Renewables and Storage Hold Their Own in the Texas Heat Dome

No fossil fuels, no problem? Texas investments in wind and solar pay off, generating record-breaking renewable power to meet all-time high electricity demand during nearly 10-day heat dome—despite fossil fuel plant failures.

A row of wind turbines in a field

Billy Hathorn, CC BY-SA 3.0, via Wikimedia Commons

For weeks, a wave of extreme heat has blanketed Texas and other parts of the South. This heat dome, with temperatures as high as 118 degrees in some parts of the state, is part of a concerning, consistent trend in extreme temperatures. These once-rare occurrences are now a norm that threatens people and communities. 

The fitness of Texas’s power grid, largely isolated from the rest of the country, will determine the scale of heat-induced illnesses, emergency room visits, and deaths for years to come. But at this moment, renewable energy and storage are helping Texans weather the storm, providing relief and safety to millions.

According to Texas’s grid operator, the Electric Reliability Council of Texas (ERCOT), power use hit an all-time high last week as demand for air-conditioning soared. ERCOT said it expects that record to be surpassed again. During that time, wind, solar, and storage have contributed an extraordinary share of the state’s energy supply—at one point, renewables met nearly half of Texas’s load last week.

In contrast, Texas coal and gas started off the summer with significantly higher outages than what is “typical” for peak summer hours, according to ERCOT. Thermal outages were consistently trending toward sustained high risk in the last two weeks of June.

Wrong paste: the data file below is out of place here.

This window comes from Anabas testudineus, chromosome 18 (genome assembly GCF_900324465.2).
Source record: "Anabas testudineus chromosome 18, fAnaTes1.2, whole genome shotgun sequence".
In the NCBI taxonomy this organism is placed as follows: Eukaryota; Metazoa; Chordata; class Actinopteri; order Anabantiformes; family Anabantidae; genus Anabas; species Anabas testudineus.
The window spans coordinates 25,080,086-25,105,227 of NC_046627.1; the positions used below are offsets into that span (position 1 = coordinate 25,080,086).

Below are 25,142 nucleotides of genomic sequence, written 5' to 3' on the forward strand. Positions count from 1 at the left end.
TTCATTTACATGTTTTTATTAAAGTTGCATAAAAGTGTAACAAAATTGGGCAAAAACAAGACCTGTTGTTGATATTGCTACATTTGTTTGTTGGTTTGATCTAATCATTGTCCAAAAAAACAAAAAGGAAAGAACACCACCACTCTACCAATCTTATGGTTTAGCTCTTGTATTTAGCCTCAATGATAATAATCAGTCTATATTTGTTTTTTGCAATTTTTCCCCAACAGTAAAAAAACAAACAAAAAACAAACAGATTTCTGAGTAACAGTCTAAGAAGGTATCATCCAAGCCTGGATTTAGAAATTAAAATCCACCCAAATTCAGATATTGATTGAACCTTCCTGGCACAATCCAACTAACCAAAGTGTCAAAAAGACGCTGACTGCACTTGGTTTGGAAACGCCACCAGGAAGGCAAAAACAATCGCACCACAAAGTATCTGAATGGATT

A line graph showing daily coal, nuclear, and natural gas outages in Texas

Source: Seasonal Assessment of Resource Adequacy for the ERCOT Region (SARA) Summer 2023; ERCOT Hourly Outage Capacity report



As daily electricity demand has climbed up to very high levels during the prolonged heat wave, renewables have kept pace, consistently meeting or exceeding the ERCOT forecast.

This is no accident. Texas’s renewable footprint has steadily grown in recent years, triggering recent attacks in the Texas legislature from fossil fuel boosters who sought to kneecap wind and solar development in the state for the sake of expanding oil and gas production. According to an estimate from the North American Electric Reliability Corporation (NERC), Texas has added more than 4 gigawatts (GW) of solar since last summer. And according to Grid Status, more than 15 percent of ERCOT’s power generation came from solar alone during most afternoon hours, often making solar the second-largest source of electricity production.

Texas has doubled its solar generation already this year and is set to do so again by the end of next year, according to ERCOT. This is the time to continue these investments, not pump the brakes for the sake of politics.

Storage is booming too. According to S&P Global Commodity Insights, Texas has nearly a third of the nation’s storage capacity. It also plans to double its battery storage within the next year.